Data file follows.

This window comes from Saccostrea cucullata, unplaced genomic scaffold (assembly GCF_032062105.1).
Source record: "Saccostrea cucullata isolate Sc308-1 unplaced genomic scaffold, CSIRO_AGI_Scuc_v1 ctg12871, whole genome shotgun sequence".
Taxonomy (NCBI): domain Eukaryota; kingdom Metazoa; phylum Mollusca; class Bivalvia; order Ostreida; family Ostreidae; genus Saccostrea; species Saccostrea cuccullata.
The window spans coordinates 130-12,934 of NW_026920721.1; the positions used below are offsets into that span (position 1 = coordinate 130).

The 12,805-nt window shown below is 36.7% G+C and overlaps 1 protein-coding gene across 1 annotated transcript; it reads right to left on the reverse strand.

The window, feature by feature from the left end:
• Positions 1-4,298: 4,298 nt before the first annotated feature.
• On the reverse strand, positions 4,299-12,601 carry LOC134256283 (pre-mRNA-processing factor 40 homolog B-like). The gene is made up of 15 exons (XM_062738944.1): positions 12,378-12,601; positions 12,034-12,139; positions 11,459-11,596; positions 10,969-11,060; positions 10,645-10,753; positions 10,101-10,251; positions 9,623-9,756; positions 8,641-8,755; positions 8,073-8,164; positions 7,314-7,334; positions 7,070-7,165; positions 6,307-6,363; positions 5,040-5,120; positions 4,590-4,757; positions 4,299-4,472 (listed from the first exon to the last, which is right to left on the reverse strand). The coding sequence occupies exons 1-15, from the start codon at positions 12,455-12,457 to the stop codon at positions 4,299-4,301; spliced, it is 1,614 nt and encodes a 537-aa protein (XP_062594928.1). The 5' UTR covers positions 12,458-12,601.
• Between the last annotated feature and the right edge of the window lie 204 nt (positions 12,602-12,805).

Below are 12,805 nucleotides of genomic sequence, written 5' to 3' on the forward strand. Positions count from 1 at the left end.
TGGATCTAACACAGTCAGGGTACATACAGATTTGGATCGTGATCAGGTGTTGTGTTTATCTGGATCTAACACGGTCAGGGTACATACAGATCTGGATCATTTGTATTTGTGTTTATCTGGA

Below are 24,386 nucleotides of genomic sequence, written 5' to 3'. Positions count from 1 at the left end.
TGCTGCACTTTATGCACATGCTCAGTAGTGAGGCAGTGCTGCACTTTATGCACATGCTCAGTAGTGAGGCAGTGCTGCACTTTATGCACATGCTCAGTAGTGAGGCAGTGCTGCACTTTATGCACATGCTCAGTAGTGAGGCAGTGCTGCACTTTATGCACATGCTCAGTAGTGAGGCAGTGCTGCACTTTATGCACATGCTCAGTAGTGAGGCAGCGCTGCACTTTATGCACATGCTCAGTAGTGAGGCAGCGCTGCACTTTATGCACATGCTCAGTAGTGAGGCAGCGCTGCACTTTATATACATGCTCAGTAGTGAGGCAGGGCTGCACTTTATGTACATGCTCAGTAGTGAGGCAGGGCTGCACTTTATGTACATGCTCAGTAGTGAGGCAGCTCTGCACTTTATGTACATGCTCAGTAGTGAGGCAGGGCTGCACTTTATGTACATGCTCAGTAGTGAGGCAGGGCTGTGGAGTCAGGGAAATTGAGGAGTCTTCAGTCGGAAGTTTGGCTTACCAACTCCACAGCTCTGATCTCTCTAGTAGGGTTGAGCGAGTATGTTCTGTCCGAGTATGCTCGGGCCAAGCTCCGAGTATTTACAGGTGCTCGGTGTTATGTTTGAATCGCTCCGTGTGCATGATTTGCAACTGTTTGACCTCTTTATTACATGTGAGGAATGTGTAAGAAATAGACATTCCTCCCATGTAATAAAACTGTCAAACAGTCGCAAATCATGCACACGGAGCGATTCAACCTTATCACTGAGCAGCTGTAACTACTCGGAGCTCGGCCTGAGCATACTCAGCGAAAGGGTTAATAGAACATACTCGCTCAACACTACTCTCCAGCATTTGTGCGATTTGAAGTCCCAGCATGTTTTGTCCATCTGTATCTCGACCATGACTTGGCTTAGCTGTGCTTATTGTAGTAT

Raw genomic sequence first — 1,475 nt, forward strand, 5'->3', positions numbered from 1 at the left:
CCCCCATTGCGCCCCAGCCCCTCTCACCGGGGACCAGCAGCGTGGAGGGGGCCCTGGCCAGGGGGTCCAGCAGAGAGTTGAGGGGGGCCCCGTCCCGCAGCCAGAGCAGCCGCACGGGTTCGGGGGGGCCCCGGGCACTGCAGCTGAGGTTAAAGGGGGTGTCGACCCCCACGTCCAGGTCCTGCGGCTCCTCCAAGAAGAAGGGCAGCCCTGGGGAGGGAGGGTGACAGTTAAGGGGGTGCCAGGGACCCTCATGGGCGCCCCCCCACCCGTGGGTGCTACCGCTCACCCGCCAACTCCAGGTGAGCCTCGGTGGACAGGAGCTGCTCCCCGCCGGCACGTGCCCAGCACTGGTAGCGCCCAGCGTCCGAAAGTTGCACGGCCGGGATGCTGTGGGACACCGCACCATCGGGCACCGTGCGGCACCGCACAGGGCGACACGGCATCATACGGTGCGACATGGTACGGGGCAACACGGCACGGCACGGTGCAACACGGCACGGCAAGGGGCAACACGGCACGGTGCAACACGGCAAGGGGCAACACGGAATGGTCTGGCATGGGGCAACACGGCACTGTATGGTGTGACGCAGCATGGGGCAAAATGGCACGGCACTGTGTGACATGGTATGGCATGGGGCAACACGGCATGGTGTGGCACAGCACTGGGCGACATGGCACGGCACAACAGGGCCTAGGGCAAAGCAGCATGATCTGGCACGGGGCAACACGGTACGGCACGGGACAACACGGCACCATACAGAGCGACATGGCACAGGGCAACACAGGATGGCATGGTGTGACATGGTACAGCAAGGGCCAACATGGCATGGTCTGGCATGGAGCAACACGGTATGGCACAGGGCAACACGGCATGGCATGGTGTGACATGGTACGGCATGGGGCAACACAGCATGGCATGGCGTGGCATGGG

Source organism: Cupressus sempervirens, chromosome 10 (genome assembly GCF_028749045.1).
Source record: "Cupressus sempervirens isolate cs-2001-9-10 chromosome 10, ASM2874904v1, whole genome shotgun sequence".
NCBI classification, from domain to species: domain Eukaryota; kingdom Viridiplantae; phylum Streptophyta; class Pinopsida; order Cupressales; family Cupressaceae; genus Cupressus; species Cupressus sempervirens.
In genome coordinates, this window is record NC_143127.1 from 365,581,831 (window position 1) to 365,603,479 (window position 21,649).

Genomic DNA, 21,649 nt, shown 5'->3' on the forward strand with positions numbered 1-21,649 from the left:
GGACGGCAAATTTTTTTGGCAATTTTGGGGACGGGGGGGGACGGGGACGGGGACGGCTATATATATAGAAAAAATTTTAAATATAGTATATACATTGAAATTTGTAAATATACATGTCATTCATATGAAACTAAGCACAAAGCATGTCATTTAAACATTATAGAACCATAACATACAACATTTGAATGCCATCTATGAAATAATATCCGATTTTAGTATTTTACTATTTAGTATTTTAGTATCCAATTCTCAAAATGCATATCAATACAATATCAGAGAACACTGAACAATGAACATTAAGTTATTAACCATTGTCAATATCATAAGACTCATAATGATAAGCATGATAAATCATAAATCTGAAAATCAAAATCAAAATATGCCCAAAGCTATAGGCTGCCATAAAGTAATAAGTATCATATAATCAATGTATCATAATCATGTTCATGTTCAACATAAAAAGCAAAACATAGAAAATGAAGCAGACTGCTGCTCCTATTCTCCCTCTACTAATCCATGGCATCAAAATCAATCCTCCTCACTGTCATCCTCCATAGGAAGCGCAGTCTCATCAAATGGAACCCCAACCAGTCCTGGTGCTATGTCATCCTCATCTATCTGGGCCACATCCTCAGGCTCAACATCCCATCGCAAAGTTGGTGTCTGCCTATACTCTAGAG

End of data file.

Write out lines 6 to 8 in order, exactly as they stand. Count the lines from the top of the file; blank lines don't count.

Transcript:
The window, feature by feature from the left end:
• Positions 1-4,298: 4,298 nt before the first annotated feature.
• On the reverse strand, positions 4,299-12,601 carry LOC134256283 (pre-mRNA-processing factor 40 homolog B-like). The gene is made up of 15 exons (XM_062738944.1): positions 12,378-12,601; positions 12,034-12,139; positions 11,459-11,596; positions 10,969-11,060; positions 10,645-10,753; positions 10,101-10,251; positions 9,623-9,756; positions 8,641-8,755; positions 8,073-8,164; positions 7,314-7,334; positions 7,070-7,165; positions 6,307-6,363; positions 5,040-5,120; positions 4,590-4,757; positions 4,299-4,472 (listed from the first exon to the last, which is right to left on the reverse strand). The coding sequence occupies exons 1-15, from the start codon at positions 12,455-12,457 to the stop codon at positions 4,299-4,301; spliced, it is 1,614 nt and encodes a 537-aa protein (XP_062594928.1). The 5' UTR covers positions 12,458-12,601.